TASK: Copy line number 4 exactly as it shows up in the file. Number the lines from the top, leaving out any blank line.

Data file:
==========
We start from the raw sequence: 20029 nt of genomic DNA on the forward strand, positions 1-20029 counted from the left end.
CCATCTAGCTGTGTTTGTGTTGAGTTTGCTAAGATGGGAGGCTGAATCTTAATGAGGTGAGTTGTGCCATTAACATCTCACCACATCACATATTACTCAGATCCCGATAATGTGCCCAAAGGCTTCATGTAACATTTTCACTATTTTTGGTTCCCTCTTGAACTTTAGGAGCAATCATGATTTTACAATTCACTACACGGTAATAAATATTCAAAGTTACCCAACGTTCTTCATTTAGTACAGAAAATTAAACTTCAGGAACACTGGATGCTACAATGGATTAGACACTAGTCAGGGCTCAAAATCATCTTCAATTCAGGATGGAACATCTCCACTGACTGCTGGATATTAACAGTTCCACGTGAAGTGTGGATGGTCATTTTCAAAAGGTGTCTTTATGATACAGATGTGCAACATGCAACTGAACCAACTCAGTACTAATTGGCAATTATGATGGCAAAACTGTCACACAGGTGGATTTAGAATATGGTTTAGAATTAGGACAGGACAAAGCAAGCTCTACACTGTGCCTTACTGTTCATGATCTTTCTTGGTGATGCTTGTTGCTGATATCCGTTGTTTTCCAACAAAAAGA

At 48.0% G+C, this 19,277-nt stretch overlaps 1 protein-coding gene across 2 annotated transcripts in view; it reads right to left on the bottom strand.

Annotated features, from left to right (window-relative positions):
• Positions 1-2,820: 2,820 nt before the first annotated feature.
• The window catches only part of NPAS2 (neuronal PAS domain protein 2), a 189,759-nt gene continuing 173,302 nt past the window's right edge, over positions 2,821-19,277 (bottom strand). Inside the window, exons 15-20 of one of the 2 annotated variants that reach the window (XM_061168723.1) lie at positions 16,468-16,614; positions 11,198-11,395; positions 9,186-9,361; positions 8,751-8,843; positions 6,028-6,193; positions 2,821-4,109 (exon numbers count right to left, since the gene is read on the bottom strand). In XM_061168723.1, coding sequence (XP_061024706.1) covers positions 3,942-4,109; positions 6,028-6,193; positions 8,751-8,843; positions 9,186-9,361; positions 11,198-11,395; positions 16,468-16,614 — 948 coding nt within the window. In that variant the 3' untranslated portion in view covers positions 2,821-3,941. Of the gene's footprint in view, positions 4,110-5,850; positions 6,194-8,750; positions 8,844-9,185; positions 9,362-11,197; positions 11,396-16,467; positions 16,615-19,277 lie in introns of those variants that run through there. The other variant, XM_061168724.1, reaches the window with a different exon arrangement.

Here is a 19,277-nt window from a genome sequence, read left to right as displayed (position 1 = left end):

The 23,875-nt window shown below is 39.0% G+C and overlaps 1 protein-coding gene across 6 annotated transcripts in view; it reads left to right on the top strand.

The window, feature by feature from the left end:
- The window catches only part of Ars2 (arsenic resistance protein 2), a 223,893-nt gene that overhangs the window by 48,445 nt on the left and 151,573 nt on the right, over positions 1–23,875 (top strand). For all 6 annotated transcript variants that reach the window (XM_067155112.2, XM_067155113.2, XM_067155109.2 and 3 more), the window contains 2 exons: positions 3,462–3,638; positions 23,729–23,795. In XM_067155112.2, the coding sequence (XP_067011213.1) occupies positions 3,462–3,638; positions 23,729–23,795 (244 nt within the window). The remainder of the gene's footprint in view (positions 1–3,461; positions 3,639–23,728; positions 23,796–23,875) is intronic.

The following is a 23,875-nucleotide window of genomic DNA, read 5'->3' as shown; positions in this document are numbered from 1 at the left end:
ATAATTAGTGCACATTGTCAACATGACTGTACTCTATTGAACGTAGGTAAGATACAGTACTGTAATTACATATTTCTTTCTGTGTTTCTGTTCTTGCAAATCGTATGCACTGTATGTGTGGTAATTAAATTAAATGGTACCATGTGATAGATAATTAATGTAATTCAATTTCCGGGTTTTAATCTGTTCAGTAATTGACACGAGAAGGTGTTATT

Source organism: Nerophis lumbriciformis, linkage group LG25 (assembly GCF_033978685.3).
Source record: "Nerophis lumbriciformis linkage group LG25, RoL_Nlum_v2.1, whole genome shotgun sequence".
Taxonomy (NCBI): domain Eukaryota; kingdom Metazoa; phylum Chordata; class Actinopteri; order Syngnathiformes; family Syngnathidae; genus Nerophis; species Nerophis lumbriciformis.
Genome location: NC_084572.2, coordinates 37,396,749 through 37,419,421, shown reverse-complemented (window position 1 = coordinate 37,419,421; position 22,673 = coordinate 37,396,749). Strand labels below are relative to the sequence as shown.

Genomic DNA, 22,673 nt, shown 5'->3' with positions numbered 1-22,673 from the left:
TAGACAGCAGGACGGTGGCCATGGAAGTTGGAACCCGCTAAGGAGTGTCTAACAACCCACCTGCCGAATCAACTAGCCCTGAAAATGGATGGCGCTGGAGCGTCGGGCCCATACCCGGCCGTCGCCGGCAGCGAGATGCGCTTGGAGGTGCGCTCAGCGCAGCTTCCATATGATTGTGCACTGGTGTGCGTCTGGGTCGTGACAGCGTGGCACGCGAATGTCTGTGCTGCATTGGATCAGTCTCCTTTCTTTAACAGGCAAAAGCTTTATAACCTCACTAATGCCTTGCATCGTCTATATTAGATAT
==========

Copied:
Annotated features, from left to right (window-relative positions):